deride

verb
de·​ride | \ di-ˈrīd, dē-\
derided; deriding

Definition of deride

transitive verb

1 : to laugh at or insult contemptuously got derided by a carnival clown
2 : to subject to usually bitter or contemptuous ridicule or criticism politicians deriding their opponents : to express a lack of respect or approval of were derided as the weaker sex

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Other Words from deride

derider noun
deridingly \ -​ˈrī-​diŋ-​lē \ adverb

Choose the Right Synonym for deride

ridicule, deride, mock, taunt mean to make an object of laughter of. ridicule implies a deliberate often malicious belittling. consistently ridiculed everything she said deride suggests contemptuous and often bitter ridicule. derided their efforts to start their own business mock implies scorn often ironically expressed as by mimicry or sham deference. youngsters began to mock the helpless wino taunt suggests jeeringly provoking insult or challenge. hometown fans taunted the visiting team

Did You Know?

When deride was borrowed into English in the 16th century, it came to us by combining the prefix de- with ridēre, a Latin verb meaning "to laugh." Ridēre is also the ancestor of the English words risible ("laughable") and ridiculous. Of course, English has a number of words meaning "to laugh at unkindly"; in addition to deride, we have ridicule, mock, and taunt. Deride suggests laughter loaded with contemptuousness or bitterness, whereas ridicule implies a deliberate often malicious belittling ("consistently ridiculed everything she said"). Mock implies scorn often ironically expressed by mimicry or sham deference ("mocking the speaker's impassioned tones"). Taunt suggests jeeringly provoking insult or challenge ("hometown fans taunted the visiting team").

Examples of deride in a Sentence

my brothers derided our efforts, but were forced to eat their words when we won first place

Recent Examples on the Web

The company also erected a tent roughly the length of two football fields behind its factory to assemble Model 3 sedans, an idea that some auto industry veterans derided as crazy. David R. Baker, SFChronicle.com, "Tesla factory production jumps, and Model 3 hits elusive goal," 2 July 2018 Kirsten Gillibrand More than the others, Gillibrand focused on Trump in her opening remarks, deriding his attacks on immigrants, press freedom, and workers trying to organize into unions. Herb Jackson, USA TODAY, "Ahead of 2020 election, liberals quiz Booker, Gillibrand, Harris, Sanders and Warren," 13 June 2018 Defensive Midfielder: Dunga (Brazil 1994) Despite being one of the heroes of Brazil's World Cup triumph in 1994, Dunga wasn't so much unsung as positively derided at home. SI.com, "World Cup Countdown: 3 Weeks to Go - 11 of the Greatest Unsung Heroes in FIFA World Cup History," 30 May 2018 President Donald Trump has recently attacked Amazon as an economic scourge, deriding the company as a tax dodger and an abusive customer of the U.S. Postal Service. Michael Liedtke, chicagotribune.com, "Amazon reveals its Prime service has 100 million members," 19 Apr. 2018 Kim, a supervisor in a downtown district who is running for mayor on June 5, gave a speech deriding a housing bill by state Sen. Scott Wiener, her political rival. Rachel Swan, San Francisco Chronicle, "Kim runs against Wiener housing bill in her race for mayor," 6 Apr. 2018 Photo: pyongyang press corps/pool/epa-e/EPA/Shutterstock During months of massive street protests in Seoul, the chaebols were derided as accomplices. Eun-young Jeong, WSJ, "Business Scandals Rocked South Korea, but Promised Overhaul Underwhelms," 30 Nov. 2018 The surface similarities between the two middle movies’ plots practically write themselves: both films are older, darker second installments in a prequel series where the opening salvo was derided as too kid-centric. Chaim Gartenberg, The Verge, "Fantastic Beasts: The Crimes of Grindelwald is the franchise’s Attack of the Clones when it should be The Last Jedi," 27 Nov. 2018 As the Los Angeles Times points out, that's a lot of heavy manufacturing planned for a region that is often derided for chasing away factories and large headquarters operations with high costs and regulations. Eric Berger, Ars Technica, "Rocket Report: Why SpaceX stays in LA, Russia moves on, buy a missile silo," 19 Oct. 2018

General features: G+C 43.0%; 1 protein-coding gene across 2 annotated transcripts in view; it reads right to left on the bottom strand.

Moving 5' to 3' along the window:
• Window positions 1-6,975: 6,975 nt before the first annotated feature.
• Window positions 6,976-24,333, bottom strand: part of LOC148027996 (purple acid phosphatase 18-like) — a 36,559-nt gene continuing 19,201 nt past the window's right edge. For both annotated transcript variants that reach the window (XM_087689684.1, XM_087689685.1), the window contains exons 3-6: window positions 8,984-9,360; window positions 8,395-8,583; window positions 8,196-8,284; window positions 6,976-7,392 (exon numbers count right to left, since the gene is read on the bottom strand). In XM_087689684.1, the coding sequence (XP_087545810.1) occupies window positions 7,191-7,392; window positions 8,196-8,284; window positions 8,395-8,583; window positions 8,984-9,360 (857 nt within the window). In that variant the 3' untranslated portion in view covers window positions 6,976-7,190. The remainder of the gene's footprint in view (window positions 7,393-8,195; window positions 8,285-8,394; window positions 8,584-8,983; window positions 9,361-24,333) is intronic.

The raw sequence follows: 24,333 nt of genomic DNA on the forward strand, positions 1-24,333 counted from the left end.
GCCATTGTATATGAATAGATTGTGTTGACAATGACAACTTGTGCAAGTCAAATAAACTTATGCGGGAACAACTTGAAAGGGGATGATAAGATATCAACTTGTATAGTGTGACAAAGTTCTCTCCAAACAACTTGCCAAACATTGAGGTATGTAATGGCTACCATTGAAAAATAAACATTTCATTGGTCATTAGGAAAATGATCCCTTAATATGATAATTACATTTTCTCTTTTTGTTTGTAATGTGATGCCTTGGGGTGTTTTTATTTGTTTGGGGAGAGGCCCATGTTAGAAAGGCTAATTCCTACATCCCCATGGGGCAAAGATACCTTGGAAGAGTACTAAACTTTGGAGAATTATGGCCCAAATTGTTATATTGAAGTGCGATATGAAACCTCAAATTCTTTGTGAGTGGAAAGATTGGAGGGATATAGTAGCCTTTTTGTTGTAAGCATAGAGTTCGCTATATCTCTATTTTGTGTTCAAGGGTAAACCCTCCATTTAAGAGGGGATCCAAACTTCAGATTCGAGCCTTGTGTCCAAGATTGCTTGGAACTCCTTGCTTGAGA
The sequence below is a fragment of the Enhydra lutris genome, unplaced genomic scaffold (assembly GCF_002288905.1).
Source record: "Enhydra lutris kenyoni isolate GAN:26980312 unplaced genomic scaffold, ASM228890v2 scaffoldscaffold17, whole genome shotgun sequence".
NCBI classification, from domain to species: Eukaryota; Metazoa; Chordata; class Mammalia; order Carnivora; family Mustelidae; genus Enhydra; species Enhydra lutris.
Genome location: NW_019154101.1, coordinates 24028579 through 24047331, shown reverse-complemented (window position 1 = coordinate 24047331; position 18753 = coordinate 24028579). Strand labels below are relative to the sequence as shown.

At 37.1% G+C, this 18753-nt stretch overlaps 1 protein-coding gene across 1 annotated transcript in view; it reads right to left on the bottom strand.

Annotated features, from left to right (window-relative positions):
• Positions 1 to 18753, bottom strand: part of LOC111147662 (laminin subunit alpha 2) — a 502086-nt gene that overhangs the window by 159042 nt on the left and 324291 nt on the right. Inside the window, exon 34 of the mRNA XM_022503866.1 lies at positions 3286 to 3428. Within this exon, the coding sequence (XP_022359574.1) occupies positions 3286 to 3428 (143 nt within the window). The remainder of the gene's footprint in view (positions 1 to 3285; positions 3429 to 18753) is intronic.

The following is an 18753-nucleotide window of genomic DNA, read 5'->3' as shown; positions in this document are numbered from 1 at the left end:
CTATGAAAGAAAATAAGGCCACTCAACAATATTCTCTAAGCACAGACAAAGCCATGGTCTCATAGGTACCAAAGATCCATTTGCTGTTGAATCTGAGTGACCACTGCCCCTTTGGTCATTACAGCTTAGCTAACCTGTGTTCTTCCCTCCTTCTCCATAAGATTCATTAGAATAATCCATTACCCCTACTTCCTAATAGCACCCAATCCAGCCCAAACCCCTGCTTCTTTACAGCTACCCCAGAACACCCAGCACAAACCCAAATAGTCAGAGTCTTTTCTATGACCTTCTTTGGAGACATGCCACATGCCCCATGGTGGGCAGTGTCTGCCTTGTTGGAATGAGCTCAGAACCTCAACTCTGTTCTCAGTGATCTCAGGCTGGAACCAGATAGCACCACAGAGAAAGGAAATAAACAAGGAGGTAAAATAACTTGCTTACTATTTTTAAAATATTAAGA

These example sentences are selected automatically from various online news sources to reflect current usage of the word 'deride.' Views expressed in the examples do not represent the opinion of Merriam-Webster or its editors. Send us feedback.

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First Known Use of deride

circa 1526, in the meaning defined at sense 1

History and Etymology for deride

Latin deridēre, from de- + ridēre to laugh

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Statistics for deride

Last Updated

11 Jan 2019

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Time Traveler for deride

The first known use of deride was circa 1526

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More Definitions for deride

deride

verb

English Language Learners Definition of deride

: to talk or write about (someone or something) in a very critical or insulting way : to say that (someone or something) is ridiculous or has no value

deride

verb
de·​ride | \ di-ˈrīd \
derided; deriding

Kids Definition of deride

: to laugh at in scorn : make fun of : ridicule People once derided the idea that man could fly.

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More from Merriam-Webster on deride

Rhyming Dictionary: Words that rhyme with deride

Thesaurus: All synonyms and antonyms for deride

Spanish Central: Translation of deride

Nglish: Translation of deride for Spanish Speakers

Britannica English: Translation of deride for Arabic Speakers

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